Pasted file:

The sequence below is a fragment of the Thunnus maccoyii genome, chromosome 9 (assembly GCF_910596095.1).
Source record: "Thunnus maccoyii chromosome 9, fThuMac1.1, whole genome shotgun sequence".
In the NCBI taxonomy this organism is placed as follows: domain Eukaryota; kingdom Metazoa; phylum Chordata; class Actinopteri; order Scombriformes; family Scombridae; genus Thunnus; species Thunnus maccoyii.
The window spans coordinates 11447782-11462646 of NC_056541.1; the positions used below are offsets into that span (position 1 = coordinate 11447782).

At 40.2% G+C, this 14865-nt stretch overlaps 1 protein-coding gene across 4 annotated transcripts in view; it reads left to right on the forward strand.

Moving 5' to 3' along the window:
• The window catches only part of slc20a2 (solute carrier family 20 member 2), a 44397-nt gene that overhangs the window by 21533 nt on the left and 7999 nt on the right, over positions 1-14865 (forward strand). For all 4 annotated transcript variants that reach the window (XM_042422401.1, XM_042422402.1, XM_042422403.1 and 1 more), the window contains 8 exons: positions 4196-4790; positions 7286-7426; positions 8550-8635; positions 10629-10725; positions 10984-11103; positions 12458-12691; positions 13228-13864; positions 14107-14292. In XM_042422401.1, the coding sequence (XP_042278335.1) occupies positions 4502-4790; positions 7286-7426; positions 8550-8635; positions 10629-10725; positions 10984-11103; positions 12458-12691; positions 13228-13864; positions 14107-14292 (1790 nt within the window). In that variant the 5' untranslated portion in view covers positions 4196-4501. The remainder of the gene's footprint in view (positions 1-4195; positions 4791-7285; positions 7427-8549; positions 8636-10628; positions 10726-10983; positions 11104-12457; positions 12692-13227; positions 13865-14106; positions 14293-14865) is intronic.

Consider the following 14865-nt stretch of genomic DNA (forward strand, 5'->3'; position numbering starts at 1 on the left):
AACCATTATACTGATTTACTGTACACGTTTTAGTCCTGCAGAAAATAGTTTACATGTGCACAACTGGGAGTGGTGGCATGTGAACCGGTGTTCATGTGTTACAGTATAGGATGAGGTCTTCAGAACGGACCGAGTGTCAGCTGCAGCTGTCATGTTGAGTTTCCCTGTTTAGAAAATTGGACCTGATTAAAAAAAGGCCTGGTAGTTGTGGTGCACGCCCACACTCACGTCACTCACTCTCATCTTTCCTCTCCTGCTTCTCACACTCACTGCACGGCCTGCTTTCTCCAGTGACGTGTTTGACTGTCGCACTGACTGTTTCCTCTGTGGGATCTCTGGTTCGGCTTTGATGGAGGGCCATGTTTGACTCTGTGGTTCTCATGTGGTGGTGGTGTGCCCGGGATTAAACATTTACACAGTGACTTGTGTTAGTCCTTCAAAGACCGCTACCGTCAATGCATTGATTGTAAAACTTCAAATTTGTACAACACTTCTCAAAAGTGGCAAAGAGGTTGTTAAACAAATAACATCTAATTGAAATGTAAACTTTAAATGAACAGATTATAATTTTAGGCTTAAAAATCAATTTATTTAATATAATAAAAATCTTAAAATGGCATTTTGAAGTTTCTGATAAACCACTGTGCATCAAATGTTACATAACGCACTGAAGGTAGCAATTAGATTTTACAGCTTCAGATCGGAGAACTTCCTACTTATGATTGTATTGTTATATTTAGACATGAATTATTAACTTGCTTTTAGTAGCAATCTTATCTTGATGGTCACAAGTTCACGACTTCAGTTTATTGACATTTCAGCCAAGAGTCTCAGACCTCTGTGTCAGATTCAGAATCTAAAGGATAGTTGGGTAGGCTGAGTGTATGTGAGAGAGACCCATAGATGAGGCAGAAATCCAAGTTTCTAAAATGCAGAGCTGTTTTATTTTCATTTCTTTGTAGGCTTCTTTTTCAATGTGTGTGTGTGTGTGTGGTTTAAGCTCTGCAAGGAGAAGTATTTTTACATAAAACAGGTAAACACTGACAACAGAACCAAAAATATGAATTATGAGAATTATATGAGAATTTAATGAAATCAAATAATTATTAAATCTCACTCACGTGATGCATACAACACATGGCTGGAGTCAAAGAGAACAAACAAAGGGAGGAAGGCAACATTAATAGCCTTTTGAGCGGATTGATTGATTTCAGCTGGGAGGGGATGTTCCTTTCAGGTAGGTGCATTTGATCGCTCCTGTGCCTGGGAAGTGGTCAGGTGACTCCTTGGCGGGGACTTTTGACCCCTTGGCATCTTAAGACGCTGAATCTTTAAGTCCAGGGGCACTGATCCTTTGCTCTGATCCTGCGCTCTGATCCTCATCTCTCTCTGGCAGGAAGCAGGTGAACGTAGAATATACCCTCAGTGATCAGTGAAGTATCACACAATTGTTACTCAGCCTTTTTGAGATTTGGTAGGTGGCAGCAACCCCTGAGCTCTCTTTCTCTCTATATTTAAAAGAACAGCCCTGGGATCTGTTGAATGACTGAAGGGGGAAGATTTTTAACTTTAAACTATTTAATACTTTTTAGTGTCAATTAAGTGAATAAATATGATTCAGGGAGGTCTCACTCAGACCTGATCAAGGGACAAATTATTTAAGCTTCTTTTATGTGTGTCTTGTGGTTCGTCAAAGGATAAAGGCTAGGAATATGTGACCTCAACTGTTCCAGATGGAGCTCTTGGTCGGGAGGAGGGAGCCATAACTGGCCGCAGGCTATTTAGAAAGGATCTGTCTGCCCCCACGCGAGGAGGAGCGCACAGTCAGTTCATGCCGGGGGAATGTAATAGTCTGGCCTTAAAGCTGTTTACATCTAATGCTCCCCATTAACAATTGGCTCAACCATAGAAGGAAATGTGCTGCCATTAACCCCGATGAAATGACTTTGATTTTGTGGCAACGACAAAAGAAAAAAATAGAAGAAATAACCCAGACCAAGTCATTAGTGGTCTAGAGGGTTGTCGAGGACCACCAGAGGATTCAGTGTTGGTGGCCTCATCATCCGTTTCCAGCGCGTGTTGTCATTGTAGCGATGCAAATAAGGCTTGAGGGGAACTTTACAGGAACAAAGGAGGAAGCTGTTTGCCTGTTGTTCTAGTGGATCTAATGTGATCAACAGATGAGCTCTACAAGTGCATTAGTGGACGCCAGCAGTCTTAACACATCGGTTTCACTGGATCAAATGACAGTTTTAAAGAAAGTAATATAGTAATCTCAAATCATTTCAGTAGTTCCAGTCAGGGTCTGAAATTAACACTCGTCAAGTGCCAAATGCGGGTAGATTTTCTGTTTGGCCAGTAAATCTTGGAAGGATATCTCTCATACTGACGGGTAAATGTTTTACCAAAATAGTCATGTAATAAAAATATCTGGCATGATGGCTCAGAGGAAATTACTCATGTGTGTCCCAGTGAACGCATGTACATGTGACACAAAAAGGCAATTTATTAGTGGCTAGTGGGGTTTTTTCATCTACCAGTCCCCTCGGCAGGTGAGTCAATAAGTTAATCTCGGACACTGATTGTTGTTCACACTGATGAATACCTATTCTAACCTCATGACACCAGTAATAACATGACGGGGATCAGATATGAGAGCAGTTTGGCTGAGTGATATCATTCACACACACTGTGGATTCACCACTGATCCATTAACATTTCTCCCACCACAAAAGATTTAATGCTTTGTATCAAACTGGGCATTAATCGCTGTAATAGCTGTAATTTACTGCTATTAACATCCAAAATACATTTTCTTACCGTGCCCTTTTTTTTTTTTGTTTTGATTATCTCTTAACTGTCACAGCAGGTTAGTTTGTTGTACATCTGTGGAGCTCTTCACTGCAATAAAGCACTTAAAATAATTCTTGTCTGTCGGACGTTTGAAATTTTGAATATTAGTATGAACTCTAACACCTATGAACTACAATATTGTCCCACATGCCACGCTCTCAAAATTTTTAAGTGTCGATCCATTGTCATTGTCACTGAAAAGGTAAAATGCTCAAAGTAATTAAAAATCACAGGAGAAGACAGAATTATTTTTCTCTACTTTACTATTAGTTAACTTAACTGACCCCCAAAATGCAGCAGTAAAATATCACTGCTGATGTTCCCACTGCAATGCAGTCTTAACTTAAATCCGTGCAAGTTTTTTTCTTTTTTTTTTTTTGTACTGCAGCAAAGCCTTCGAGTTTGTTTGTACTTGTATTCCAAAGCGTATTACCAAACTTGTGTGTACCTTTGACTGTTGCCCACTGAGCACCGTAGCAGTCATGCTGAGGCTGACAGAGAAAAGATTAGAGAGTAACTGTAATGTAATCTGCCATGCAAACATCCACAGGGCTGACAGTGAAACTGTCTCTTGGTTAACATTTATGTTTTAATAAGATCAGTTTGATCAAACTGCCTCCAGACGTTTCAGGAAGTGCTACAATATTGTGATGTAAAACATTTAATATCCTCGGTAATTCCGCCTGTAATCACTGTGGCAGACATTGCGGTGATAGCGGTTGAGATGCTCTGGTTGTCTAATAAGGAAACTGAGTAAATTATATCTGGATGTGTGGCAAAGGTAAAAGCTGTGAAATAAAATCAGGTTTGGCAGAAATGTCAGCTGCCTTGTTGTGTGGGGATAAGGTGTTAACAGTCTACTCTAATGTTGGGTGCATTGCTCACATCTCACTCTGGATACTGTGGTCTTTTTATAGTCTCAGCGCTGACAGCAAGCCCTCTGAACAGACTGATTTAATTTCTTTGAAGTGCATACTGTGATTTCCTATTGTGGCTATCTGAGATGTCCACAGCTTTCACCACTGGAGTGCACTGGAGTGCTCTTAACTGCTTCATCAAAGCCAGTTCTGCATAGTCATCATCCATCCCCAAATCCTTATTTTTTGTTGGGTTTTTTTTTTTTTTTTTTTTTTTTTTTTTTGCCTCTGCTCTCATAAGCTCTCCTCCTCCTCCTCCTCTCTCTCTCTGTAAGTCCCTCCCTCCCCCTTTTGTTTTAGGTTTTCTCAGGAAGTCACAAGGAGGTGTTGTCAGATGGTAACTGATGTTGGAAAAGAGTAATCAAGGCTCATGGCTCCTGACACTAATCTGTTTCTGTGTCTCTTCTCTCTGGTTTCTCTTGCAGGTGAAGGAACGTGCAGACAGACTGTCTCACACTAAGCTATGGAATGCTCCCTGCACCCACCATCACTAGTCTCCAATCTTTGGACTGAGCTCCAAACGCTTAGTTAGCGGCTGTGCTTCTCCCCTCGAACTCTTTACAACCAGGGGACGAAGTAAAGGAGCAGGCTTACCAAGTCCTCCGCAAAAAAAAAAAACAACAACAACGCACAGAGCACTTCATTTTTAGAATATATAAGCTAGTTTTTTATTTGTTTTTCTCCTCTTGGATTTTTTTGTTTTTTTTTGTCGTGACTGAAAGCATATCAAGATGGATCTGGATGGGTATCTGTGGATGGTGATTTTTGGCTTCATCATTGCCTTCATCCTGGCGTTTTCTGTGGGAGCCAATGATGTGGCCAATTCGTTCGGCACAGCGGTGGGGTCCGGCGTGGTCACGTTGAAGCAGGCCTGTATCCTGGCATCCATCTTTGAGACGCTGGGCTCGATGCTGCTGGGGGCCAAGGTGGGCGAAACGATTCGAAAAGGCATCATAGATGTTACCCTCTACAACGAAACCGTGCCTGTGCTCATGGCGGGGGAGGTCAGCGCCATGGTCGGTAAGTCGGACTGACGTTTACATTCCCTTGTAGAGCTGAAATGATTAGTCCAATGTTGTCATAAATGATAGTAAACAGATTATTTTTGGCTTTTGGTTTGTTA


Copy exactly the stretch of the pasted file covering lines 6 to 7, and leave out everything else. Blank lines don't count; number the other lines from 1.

Moving 5' to 3' along the window:
• The window catches only part of slc20a2 (solute carrier family 20 member 2), a 44397-nt gene that overhangs the window by 21533 nt on the left and 7999 nt on the right, over positions 1-14865 (forward strand). For all 4 annotated transcript variants that reach the window (XM_042422401.1, XM_042422402.1, XM_042422403.1 and 1 more), the window contains 8 exons: positions 4196-4790; positions 7286-7426; positions 8550-8635; positions 10629-10725; positions 10984-11103; positions 12458-12691; positions 13228-13864; positions 14107-14292. In XM_042422401.1, the coding sequence (XP_042278335.1) occupies positions 4502-4790; positions 7286-7426; positions 8550-8635; positions 10629-10725; positions 10984-11103; positions 12458-12691; positions 13228-13864; positions 14107-14292 (1790 nt within the window). In that variant the 5' untranslated portion in view covers positions 4196-4501. The remainder of the gene's footprint in view (positions 1-4195; positions 4791-7285; positions 7427-8549; positions 8636-10628; positions 10726-10983; positions 11104-12457; positions 12692-13227; positions 13865-14106; positions 14293-14865) is intronic.